(Note: I don’t mean this to imply cow’s milk is bad. It’s not. It’s *awesome*, especially when made into cheese, which is possibly the greatest invention of all mankind. But it’s not a perfect all-in-one food like breastmilk is, and for reasons which really should not be surprising to anyone.)

I realize this is a tangent, but the greatest benefit of breastfeeding as far as I can tell is that I got to sleep through the night when we had newborns.

Speaking of breastmilk, I’m seeing a trend on mommy boards of “swapping” breastmilk… say, if one mother can’t produce enough, someone else will pump and provide for the infant (heaven forbid formula should ever be used if needed, it’s poison you know!). This always makes my skin crawl, because who knows what is being passed through that milk in terms of disease, drugs, etc. And I way off-base in my thinking here?

2 things
about the farm and the people sickened by e.coli (feces) in their raw milk.

And i think mercola is a whore, oh and he is one of the many people who confuses intolerance with allergy. I am lactose intolerant. I used to have noxious gas, and headaches everyday until my senior year in high school when I had to spend a week with a lady who didn’t drink milk. I knew my grandmother, sister, cousin etc were lactose intolerant, so I tried the soymilk. I felt better almost immediately. I can eat small amount of cheese, just can’t consume that milk. Why anybody thinks you should keep breastfeeding from another animal after you have been weened of your mother is beyond me. I know it is rich in nutrients, hence the Dutch being the tallest people in the world, but man milk is pretty gross, except for on my machiato.


The formula thing is true. I am a new mom and wasn’t faced with it nearly so much, but I hear tales from older women and I think that there are regional or cultural differences as well. A friend of mine (nearer Boston) did receive free samples. Family and friends from NJ also seem a lot less gung ho about the whole breast milk thing. One Grandma told her DiL that “women in our family don’t breastfeed.”

According to the CDC, about 26 percent of babies in this country are never breastfed at all, but in some areas that number is much higher.

(I know this is a bit on the ad hom, but…)

Why is it that whenever I read the name ‘Mercola’, all I can read is Mercaptan?

I realize this is a tangent, but the greatest benefit of breastfeeding as far as I can tell is that I got to sleep through the night when we had newborns.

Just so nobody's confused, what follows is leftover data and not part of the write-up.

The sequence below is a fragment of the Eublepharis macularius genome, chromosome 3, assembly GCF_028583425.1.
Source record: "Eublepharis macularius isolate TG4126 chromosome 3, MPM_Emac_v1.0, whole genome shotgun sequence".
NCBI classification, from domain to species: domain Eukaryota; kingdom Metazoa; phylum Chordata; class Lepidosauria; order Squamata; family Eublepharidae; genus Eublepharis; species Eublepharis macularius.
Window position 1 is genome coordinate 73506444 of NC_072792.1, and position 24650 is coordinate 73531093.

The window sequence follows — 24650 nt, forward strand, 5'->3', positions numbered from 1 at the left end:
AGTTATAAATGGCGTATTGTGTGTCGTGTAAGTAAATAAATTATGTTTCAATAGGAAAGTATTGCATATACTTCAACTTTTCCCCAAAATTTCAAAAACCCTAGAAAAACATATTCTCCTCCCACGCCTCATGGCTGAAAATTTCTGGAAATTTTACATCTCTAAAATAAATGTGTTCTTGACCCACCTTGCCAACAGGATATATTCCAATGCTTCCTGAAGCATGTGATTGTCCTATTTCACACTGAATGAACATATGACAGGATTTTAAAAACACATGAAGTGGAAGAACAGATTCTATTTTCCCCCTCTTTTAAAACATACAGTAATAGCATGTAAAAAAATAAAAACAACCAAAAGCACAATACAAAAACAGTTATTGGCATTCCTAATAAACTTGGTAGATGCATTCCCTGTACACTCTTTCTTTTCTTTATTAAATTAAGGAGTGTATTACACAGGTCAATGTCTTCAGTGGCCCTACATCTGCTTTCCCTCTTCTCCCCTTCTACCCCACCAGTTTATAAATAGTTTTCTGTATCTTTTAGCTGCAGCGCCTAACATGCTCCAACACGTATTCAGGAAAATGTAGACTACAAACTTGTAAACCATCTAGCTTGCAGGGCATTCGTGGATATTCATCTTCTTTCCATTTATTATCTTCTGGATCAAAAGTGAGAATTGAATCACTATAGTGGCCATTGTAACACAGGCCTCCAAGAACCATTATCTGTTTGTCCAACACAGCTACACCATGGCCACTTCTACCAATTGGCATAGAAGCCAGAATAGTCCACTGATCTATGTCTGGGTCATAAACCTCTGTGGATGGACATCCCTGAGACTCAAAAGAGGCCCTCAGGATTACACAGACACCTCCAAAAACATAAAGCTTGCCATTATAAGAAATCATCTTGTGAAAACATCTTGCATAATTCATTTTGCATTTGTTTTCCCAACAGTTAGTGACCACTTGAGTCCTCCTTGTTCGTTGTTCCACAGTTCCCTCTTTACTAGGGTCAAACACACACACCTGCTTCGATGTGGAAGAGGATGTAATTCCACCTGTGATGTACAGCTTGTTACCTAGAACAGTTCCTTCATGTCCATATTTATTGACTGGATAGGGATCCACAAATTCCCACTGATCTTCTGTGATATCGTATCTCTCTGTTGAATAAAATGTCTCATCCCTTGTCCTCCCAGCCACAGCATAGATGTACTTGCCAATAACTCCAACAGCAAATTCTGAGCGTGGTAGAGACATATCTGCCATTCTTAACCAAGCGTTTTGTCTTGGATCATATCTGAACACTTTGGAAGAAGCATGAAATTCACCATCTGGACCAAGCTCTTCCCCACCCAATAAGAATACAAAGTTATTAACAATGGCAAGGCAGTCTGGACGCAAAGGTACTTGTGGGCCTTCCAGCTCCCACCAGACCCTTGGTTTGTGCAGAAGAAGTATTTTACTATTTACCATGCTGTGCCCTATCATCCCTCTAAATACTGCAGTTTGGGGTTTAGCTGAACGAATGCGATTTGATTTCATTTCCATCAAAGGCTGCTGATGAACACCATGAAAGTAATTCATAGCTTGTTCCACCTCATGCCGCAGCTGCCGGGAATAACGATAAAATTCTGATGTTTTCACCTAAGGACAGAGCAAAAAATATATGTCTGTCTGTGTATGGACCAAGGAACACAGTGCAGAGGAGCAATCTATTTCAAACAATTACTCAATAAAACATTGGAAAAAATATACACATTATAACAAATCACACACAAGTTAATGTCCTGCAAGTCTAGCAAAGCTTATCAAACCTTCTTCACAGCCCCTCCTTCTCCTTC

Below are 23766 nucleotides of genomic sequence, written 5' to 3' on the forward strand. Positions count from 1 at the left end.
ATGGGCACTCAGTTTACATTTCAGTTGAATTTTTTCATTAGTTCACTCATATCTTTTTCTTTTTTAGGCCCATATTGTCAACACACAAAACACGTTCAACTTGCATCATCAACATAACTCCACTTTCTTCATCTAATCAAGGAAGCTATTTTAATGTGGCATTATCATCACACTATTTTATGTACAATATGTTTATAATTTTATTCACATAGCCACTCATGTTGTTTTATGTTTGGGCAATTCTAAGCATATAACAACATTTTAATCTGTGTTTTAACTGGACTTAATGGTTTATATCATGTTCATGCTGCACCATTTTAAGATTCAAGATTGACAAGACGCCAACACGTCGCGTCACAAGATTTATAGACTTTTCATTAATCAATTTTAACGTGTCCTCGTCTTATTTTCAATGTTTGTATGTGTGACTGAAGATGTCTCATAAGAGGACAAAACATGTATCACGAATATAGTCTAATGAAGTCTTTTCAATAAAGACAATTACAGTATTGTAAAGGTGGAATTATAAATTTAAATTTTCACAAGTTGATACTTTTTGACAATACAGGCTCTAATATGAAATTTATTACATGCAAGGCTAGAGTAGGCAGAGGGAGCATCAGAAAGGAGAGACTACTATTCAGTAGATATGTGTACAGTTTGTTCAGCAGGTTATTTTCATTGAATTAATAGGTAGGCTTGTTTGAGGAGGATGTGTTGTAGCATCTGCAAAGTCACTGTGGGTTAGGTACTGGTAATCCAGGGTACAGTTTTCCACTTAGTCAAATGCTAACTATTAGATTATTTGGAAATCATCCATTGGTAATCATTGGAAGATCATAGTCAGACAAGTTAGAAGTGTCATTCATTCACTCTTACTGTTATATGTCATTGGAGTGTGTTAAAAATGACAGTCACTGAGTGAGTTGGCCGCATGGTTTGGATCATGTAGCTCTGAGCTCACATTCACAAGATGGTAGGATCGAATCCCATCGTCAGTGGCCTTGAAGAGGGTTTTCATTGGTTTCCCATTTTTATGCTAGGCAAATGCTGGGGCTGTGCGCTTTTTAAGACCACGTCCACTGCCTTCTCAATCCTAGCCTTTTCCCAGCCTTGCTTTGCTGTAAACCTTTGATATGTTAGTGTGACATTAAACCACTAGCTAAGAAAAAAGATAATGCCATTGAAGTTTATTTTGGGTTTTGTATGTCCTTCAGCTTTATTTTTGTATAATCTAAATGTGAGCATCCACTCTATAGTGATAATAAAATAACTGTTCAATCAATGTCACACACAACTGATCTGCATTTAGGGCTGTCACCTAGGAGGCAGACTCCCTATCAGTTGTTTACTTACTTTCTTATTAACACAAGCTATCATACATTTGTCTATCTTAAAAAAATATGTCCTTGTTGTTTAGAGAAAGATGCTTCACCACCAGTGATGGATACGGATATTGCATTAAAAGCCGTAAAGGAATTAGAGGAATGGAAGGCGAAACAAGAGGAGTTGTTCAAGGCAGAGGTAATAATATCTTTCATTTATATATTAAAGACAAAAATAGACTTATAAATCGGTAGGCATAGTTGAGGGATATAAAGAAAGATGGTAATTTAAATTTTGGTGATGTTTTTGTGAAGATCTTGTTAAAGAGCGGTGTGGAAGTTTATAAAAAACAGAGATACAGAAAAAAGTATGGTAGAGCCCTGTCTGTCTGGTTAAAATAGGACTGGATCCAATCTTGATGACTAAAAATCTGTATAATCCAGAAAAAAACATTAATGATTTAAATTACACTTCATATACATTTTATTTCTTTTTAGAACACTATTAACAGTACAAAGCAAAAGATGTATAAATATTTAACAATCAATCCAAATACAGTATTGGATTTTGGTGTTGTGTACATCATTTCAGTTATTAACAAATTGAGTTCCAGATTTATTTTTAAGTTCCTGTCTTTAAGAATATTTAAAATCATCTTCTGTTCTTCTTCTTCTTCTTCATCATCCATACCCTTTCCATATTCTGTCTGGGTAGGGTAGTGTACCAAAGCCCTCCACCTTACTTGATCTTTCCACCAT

I am the bain of all fathers in that I got up for EVERY feeding of the Offspring to change his diaper.

I am generally warned by the other dads to NEVER mention that in the presence of their wives.

@ 17 – Sorry, could’ve been clearer there. Most first-world doctors promote brestfeeding, but I was referring to the push by the formula industry. As soon as we registered our impending birth(s) (we have two boys) we started getting the usual coupons and advertisements. Some were from formula companies. One that I wanted to keep was a twenty-page document styled after a medical journal that supposedly “debunked” the notion that formula is harder to digest than breat milk, sent to us by the good people at Carnation Milk. Ironically, that pamphlet was destroyed by our first-born.

That’s the most blatant example, but the formula industry is still pushing hard in the first world, and pushing harder in developing countries.

And as the chief diaper changer and baby calmer, I can attest that breast milk is much, much better on a baby’s digestive tract. We used formula a few times when my wife was too sick to nurse, and for a brief time after our son began to refuse breast milk but before we could switch to whole milk.

Robin – all you have said is true, but completely aside from the point. As I noted, Jim’s original comment, to which ababa and I responded, was that formula IS promoted as being better than breastmilk. That says now. What was being done 50 years ago is irrelevant.

Ababa is 100% right: basically nobody _today_ promotes formula as better than breastfeeding except for old people who are stuck in their old ways. As I said, these are the same people who don’t think carseats are necessary, and that babies should be sleeping on their stomachs.

Yes, there is a large fraction of babies who never have breastmilk, but that’s usually not because people think formula is better for them. It’s usually because they know that breastfeeding is not going to be something they are going to be able to do, for one reason or another, and so choose the either path of starting the child on formula. They are absolutely being taught by the pediatricians that breastfeeding is the best approach. However, they are also told that formula is an acceptable alternative.

This is quite off-topic, and I apologize, but since Chopra and his foolishness came up at the beginning of the article, I wanted to mention that the Vancouver branch of CFI is going to be present at Deepak Chopra’s traveling show tonight. If any of you are in the Vancouver area and want to help innoculate some people against Chopra-woo, we’d love to have you.

Pablo — hubby and I had a system for midnight feedings. He got up and changed the baby’s diaper while I went to the bathroom and got myself a tall glass of water. Then we’d trade off, he’d go back to bed, and I’d nurse the baby back to sleep.

@Pablo 42

I had to go down the road of formula because I produced zero milk. Let me tell you, I was absolutely drowning in tears because EVERYTHING I saw and read and told me how much better breastmilk is, and that formula is no comparison. I had a lactation consultant work with me at the hospital, and you know it’s bad when even she said I should give up. The neonatologist had to take me under his wing and assure me that my baby was not going to grow up sick and stupid from being fed formula.